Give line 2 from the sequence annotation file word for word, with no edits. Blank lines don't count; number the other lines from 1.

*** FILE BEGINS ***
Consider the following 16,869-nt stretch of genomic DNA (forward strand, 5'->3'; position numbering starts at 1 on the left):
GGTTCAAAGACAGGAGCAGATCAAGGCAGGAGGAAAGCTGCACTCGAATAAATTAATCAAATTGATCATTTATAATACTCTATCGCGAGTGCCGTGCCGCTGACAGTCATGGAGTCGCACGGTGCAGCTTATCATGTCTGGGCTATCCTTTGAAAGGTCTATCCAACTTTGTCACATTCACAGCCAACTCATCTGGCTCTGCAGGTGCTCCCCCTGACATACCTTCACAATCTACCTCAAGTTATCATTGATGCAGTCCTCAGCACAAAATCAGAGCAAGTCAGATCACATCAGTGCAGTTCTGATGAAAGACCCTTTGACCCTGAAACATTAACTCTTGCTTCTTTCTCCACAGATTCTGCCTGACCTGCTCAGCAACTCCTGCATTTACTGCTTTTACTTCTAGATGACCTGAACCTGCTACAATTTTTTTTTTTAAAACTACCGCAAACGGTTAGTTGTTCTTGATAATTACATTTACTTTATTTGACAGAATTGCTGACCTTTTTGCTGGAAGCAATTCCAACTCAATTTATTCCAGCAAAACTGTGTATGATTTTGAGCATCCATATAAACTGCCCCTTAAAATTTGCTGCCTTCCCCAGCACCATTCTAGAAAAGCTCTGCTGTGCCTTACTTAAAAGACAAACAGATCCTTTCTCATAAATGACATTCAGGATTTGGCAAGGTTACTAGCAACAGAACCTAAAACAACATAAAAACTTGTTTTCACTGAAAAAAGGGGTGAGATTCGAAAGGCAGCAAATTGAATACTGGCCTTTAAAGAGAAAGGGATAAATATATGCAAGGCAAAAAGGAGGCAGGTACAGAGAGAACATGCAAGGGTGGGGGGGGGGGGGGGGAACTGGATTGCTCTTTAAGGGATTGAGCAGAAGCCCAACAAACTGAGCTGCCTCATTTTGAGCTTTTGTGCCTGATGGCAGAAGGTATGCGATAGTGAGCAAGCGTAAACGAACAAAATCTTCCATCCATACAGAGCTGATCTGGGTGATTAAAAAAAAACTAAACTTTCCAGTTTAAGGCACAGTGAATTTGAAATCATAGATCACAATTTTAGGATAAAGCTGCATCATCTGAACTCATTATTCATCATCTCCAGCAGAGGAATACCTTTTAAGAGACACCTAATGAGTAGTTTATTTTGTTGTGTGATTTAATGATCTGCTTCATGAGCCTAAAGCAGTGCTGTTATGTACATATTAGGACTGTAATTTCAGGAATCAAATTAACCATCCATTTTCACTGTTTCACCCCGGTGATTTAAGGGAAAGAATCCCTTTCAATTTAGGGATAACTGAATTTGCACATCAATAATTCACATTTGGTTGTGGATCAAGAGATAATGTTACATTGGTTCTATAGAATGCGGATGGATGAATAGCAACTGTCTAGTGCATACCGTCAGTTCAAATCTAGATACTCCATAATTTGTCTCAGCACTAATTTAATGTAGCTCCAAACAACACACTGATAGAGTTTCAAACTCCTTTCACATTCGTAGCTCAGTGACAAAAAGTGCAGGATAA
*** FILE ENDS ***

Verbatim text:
GGTTCAAAGACAGGAGCAGATCAAGGCAGGAGGAAAGCTGCACTCGAATAAATTAATCAAATTGATCATTTATAATACTCTATCGCGAGTGCCGTGCCGCTGACAGTCATGGAGTCGCACGGTGCAGCTTATCATGTCTGGGCTATCCTTTGAAAGGTCTATCCAACTTTGTCACATTCACAGCCAACTCATCTGGCTCTGCAGGTGCTCCCCCTGACATACCTTCACAATCTACCTCAAGTTATCATTGATGCAGTCCTCAGCACAAAATCAGAGCAAGTCAGATCACATCAGTGCAGTTCTGATGAAAGACCCTTTGACCCTGAAACATTAACTCTTGCTTCTTTCTCCACAGATTCTGCCTGACCTGCTCAGCAACTCCTGCATTTACTGCTTTTACTTCTAGATGACCTGAACCTGCTACAATTTTTTTTTTTAAAACTACCGCAAACGGTTAGTTGTTCTTGATAATTACATTTACTTTATTTGACAGAATTGCTGACCTTTTTGCTGGAAGCAATTCCAACTCAATTTATTCCAGCAAAACTGTGTATGATTTTGAGCATCCATATAAACTGCCCCTTAAAATTTGCTGCCTTCCCCAGCACCATTCTAGAAAAGCTCTGCTGTGCCTTACTTAAAAGACAAACAGATCCTTTCTCATAAATGACATTCAGGATTTGGCAAGGTTACTAGCAACAGAACCTAAAACAACATAAAAACTTGTTTTCACTGAAAAAAGGGGTGAGATTCGAAAGGCAGCAAATTGAATACTGGCCTTTAAAGAGAAAGGGATAAATATATGCAAGGCAAAAAGGAGGCAGGTACAGAGAGAACATGCAAGGGTGGGGGGGGGGGGGGGGAACTGGATTGCTCTTTAAGGGATTGAGCAGAAGCCCAACAAACTGAGCTGCCTCATTTTGAGCTTTTGTGCCTGATGGCAGAAGGTATGCGATAGTGAGCAAGCGTAAACGAACAAAATCTTCCATCCATACAGAGCTGATCTGGGTGATTAAAAAAAAACTAAACTTTCCAGTTTAAGGCACAGTGAATTTGAAATCATAGATCACAATTTTAGGATAAAGCTGCATCATCTGAACTCATTATTCATCATCTCCAGCAGAGGAATACCTTTTAAGAGACACCTAATGAGTAGTTTATTTTGTTGTGTGATTTAATGATCTGCTTCATGAGCCTAAAGCAGTGCTGTTATGTACATATTAGGACTGTAATTTCAGGAATCAAATTAACCATCCATTTTCACTGTTTCACCCCGGTGATTTAAGGGAAAGAATCCCTTTCAATTTAGGGATAACTGAATTTGCACATCAATAATTCACATTTGGTTGTGGATCAAGAGATAATGTTACATTGGTTCTATAGAATGCGGATGGATGAATAGCAACTGTCTAGTGCATACCGTCAGTTCAAATCTAGATACTCCATAATTTGTCTCAGCACTAATTTAATGTAGCTCCAAACAACACACTGATAGAGTTTCAAACTCCTTTCACATTCGTAGCTCAGTGACAAAAAGTGCAGGATAA